Dear Shaded Viewers and Diane,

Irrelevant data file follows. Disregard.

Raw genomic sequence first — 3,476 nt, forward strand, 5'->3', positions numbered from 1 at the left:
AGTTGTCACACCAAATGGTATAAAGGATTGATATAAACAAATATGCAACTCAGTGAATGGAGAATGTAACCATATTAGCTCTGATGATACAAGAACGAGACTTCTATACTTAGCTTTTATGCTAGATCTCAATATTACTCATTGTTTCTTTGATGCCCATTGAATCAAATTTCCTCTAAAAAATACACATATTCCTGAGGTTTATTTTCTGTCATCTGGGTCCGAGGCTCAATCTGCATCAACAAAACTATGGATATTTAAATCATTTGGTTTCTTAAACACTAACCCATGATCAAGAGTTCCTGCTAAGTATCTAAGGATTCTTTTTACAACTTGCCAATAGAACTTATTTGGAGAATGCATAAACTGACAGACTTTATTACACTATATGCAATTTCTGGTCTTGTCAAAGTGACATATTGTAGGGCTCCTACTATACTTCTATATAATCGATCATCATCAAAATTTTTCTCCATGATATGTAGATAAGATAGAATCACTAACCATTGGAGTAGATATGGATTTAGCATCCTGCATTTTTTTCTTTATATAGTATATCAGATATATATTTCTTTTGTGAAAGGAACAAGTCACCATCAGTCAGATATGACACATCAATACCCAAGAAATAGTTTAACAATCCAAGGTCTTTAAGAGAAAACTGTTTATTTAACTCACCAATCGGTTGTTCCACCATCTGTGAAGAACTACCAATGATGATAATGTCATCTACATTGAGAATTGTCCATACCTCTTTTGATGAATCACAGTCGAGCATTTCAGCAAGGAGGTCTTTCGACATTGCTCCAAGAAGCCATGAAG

A carved-up tree trunk piece, large as a hut, stood on a platform at the end of Charles Jeffrey’s Loverboy fall 2020 runway show, countless CDs glued to its bark and a disco ball suspended above it like a Christmas star. It made for a mirror image, lustrous and sumptuous but just as sombre as those pine trees’ skeletons abandoned on the pavement, just outside the Battersea Arts Centre, which we’d walked past on our way in. The models, who were making rounds through the theatre’s hall paused in front of the big dead tree as if distracted, worshipful – as if stopping for a bow in front of an altar of the past: those CDs, that nature. Four nights into a new decade, what the future holds is as much on our minds as all that we’ve left behind, all that we’ve left to rot. Titled Hell Mend You, Charles Jeffrey’s show last night was, so said the notes, a ‘dance to the death’. For all its indubitable sex appeal, to which the audience’s gasps can account for, the collection was, truly, but a well-dressed tragedy – if by well-dressed we understand not what passes for pretty or chic, but the sculptural excess of jaw-dropping costumes, of cages under skirts and tartan worn as armour, of spiral-ruffled sleeves and tailoring that hails the return of the waist in menswear. If any imagination at all was needed, what Jeffrey conjured was a ‘barren, undone world’, whose face-painted dwellers had split into two tribes facing one another for a final dance off, with survival as price and prize. Something of Jarman’s Jubilee informs this narrative, with a musical theatre twist. Both tribes – the ‘danders’, a physical, muscular variation of dandies with gravity-defying quiffs; and the ‘glaedyhoots’, watercolour-flush, their flowing dresses and exposed skins all painted with ‘naturalistic reminiscences from a world in which only traces of nature remain’ – draw inspiration from the Festival of the Horse in the Scottish Orkney Islands, for an overall atmosphere yet more folkloric than usual, and a nod to Jeffrey’s own much perused Scottish heritage. The brand’s ‘Manifesto for Conscious Practice’ besides, printed on the reverse of the press release, stressed how there was more to this show than the desire of raising awareness, by now a byline when little else is done, about the danger of a climate catastrophe in the near future. Steering away from greenwashing, it still listed the collection’s organic cottons, sustainably sourced viscose, second hand and up-cycled metal trimmings as evidence of their dedication to the cause – and Loverboy’s commitment to uncomplicated supply chains, and their support of artisanal craftspeople. Despite it all, therefore, an undeterred willingness to salvage and improve. As we left the venue, in the entryway we had walked through on our way in, a giant acorn had appeared: sitting on a mound of soil, it sprouted a single tendril of green leaves.